Missionary Philip Hunt (Zambia) pointed out the great commission imperative from Matthew 28. Contrary to what we might assume from many of our English translations, the main command in the Greek is not "go" but rather "make disciples." The "go" is a given: it's assumed that we are all going various places. As we go, we're to be making disciples.
Matthew 28:18-21 (GOD’S WORD Translation) is helpful: 18 When Jesus came near, he spoke to them. He said, “All authority in heaven and on earth has been given to me. 19 So wherever you go, make disciples of all nations: Baptize them in the name of the Father, and of the Son, and of the Holy Spirit. 20 Teach them to do everything I have commanded you. And remember that I am always with you until the end of time.”
This is the idea that the Lord keeps bringing back to me: evangelism and disciple making ought to be the regular way we live our lives.
An Analogy: Crash dieting and binge exercise has very little effectiveness and is actually unhealthy in the long run. Maintaining a healthful diet and exercising regularly--as a way of life--is what makes the difference.
Similarly, effective disciple making doesn't rely on special meetings and once-in-a-while-when-I-get-really-convicted evangelism. This kind of evangelism must be followed up on by building a discipleship relationship if lasting change is to take place. Otherwise we may actually not be helping anyone. We're not after mass professions, remember. Making disciples isn't just "gettin' people saved."
May I be so bold as to say it's also not inviting people to church? The church is the gathering of believers. Evangelism takes place "as we are going" out and about. It takes thought and intentional effort to make contacts and build those relationships. But as you make gospel-living your lifestyle, I'm convinced you won't have to go far--right across the street, over the counter, just one desk over ... all those places you find yourself regularly. It may also mean getting involved in a local group (moms, sports, etc) in order to shine your light (rather than hiding it under a bushel).
Once someone believes and is converted, they are a disciple, but that's just the beginning of making disciples. A disciple is a follower, not just in faith but in practice also. And discipleship continues, following through with obedience in baptism and with teaching obedience in every other area too (being sure we're practicing what we're teaching along the way).
That may take a life-time and it won't be just you and your disciple. You'll see God bringing multiple people into the life of the one that you're bringing along, just as you see Him bring multiple people into your own life to bring you along. That's life-long disciple making, the way Jesus set it up.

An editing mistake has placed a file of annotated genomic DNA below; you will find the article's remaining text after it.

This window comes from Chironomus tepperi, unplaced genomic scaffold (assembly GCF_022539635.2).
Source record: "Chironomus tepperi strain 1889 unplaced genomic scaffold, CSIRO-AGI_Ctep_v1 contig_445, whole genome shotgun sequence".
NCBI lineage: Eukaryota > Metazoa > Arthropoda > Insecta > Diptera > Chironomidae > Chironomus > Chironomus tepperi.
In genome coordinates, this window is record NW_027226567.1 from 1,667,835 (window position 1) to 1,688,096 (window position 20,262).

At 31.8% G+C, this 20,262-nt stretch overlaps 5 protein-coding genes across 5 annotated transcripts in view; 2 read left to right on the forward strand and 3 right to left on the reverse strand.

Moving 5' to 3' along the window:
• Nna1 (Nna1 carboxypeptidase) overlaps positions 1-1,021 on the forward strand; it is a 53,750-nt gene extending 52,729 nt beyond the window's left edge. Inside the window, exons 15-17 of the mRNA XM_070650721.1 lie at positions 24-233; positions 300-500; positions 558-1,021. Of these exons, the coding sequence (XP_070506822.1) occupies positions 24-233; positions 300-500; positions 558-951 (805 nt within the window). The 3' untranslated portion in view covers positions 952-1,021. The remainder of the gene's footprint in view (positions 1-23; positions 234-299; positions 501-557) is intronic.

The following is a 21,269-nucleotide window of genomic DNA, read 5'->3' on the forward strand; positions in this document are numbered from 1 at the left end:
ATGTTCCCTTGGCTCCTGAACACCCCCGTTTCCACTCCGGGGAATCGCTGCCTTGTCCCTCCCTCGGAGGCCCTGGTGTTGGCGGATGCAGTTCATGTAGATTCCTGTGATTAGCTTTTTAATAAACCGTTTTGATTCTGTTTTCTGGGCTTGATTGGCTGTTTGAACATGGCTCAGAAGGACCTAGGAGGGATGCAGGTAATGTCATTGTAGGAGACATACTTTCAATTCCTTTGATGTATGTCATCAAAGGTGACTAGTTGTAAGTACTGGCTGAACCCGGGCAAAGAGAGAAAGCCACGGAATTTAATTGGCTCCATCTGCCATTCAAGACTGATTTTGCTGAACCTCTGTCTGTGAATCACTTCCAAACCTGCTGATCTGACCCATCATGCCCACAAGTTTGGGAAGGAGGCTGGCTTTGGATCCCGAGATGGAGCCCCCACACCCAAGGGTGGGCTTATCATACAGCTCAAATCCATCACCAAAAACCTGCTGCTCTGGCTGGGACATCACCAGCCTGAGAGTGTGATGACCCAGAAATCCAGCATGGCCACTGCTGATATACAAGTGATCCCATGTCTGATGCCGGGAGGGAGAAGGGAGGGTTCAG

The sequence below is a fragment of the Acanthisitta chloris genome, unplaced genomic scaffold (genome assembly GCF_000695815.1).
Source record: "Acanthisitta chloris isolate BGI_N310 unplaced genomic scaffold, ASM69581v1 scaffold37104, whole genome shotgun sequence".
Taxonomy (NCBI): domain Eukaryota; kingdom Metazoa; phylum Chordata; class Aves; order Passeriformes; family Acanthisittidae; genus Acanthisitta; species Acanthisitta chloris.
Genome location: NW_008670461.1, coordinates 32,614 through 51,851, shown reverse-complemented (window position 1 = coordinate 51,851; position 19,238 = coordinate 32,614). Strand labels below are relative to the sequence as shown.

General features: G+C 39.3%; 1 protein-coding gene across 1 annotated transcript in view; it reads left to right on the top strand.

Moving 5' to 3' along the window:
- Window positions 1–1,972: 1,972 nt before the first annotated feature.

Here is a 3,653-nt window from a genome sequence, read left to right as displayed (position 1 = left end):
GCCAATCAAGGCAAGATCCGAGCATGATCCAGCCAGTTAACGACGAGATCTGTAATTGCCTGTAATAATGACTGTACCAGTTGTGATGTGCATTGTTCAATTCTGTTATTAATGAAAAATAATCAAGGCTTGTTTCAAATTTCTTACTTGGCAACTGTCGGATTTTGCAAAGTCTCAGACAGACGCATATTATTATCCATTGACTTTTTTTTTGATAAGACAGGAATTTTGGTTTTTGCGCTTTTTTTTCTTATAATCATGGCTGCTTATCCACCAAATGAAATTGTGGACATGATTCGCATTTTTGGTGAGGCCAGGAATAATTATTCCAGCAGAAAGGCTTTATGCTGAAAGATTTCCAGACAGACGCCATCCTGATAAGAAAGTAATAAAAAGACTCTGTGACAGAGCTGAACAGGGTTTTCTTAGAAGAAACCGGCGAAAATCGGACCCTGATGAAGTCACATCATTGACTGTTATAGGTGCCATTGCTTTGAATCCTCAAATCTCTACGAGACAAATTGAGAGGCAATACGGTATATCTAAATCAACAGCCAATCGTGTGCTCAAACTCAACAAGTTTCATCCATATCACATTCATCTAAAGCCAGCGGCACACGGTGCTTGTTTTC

"Make disciples" is the command. The question is whether or not we will obey.
Just remember, obedience brings joy. There is no greater joy than to watch God transform lives from the inside out and to know He is getting the glory He so deserves.
I would like to highly recommend both of these books.
Non-fiction: Jerram Barrs, professor at the Francis Shaffer Institute, rises to the challenge in Through His Eyes: God's Perspective on Women in the Bible, re-examining multiple female characters in the Bible within their inspired contexts. He doesn't shy away from the tough topics--individuals like Tamar and Rahab, for example, and the prophecy that the young women would prophesy. Both intensely devotional and down-to-earth practical, Barrs' book challenged me to return to Scripture with a refreshed perspective on faith and the great mercy of our God. Probably my favorite book of the year, Through His Eyes is one I plan to reread again and again.
Fiction: Francine Rivers , accomplished author, evidences (once again) in-depth biblical research and a gifted imagination. First published as five novellas, A Lineage of Grace recounts a believable fleshing out of the stories of the five women whom God chose to specifically include in the genealogy of His Son Jesus, recorded in Matthew 1. Unveiled is intense and shows the daring faith of the woman Tamar; Unashamed reveals the dramatic redemption of the harlot Rahab; Unshaken shows the rewarding love of the faithful convert Ruth; Unspoken, the mercy of God in the life of David and Bathsheba; and Unafraid, the humbling humanity of the woman who would bear the Messiah, Mary. Francine masterfully weaves realistic human experience together with throughly biblical research. It may or may not have happened as she sees it--she would say the same--and there were times I thought, Hm, I've never thought that about that particular character, but her brave attempt allows us to realize the reality: these were real people, not mere storybook characters. Somehow fiction does that: it gives us a greater understanding of non-fiction, what's imagined reveals a deeper conceptualization of truth. I love that.
Thank you, Dr. Barrs. Thank you, Mrs. Rivers. The combination of your books read closely together intensified the truths of the greatest Book in my heart.
I am so thankful for God's great love for me as a woman, and I pray these books are an encouragement to you as well. Sincerely, michelle